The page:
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Pool-legal


Pool et al v. Boy Scouts of America

     Two adult gay Eagle Scouts were excluded from Scouting when Boy Scouts officials discovered they were gay. In 1992, the National Capital Area ACLU filed complaints with the DC Department of Human Rights on their behalf, arguing that the Scouts violated local law prohibiting anti-gay discrimination in public accommodations.
     While the Commission's decision was pending, the US Supreme Court ruled that New Jersey's gay rights law could not be applied to the Boy Scouts without violating their First Amendment rights. The ACLU told the DC Commission that the case was significantly different than the New Jersey case. In June 2001, the Commission decided that the Boy Scouts are a public accommodation and that denying membership based on sexual orientation violates the DC law. The Boy Scouts filed an appeal to the DC Court of Appeals.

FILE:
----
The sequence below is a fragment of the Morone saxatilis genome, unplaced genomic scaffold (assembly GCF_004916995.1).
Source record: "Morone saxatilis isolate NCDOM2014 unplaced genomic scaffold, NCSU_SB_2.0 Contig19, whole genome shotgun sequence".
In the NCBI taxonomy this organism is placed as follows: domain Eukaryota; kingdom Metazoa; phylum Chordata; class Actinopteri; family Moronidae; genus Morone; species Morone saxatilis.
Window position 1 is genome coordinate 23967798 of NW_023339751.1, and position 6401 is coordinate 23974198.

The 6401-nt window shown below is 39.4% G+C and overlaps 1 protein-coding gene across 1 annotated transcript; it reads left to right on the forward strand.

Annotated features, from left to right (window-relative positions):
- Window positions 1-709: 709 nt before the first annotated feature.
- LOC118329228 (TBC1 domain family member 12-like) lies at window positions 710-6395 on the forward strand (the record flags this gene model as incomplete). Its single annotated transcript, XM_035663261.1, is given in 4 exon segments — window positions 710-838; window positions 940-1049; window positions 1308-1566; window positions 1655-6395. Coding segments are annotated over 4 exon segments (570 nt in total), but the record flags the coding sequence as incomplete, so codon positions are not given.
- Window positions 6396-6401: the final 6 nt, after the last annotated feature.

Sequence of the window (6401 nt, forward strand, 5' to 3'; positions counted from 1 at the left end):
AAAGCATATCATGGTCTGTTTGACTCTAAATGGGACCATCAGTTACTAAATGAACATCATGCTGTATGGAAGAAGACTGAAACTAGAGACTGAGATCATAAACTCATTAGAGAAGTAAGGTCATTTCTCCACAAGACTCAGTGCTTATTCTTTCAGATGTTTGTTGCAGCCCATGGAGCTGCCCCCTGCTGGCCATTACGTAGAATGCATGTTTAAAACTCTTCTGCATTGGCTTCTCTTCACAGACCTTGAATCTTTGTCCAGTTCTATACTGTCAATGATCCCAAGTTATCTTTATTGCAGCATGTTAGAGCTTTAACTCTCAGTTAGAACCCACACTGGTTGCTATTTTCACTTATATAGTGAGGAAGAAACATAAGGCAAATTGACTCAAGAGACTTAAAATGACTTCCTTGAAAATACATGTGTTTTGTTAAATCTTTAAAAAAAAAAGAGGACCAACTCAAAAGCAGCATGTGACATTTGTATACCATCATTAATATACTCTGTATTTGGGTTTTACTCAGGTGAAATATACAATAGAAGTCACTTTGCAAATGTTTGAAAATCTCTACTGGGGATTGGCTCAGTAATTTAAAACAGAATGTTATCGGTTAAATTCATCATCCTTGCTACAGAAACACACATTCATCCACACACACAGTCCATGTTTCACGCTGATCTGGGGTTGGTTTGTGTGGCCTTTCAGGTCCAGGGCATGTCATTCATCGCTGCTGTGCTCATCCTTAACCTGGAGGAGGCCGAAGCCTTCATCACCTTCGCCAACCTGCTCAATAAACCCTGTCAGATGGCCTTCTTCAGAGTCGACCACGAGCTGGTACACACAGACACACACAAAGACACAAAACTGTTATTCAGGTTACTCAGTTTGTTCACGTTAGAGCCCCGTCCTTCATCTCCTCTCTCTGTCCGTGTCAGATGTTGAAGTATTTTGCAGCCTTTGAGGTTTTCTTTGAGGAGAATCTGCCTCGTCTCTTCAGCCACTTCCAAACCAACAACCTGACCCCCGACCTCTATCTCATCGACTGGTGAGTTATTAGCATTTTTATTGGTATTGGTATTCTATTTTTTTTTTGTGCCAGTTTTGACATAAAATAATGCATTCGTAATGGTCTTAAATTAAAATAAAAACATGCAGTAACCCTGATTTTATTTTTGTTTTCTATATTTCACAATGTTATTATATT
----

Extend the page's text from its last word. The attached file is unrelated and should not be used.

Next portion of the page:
Unfortunately, the DC Commission was prevented from submitting its own briefs, as Congress had passed a law preventing the District from spending any money pursuing this particular case. However, attorneys for Pool and Geller did present briefs and participate in oral arguments.
     On November 7, 2002, the DC Court of Appeals reversed the Commission's ruling. The opinion can be read here.
     As the DC Commission is legally prevented from pursuing this suit (by an Act of Congress), no appeal of this decision was ever filed.
     For more information on this case, click here.
 

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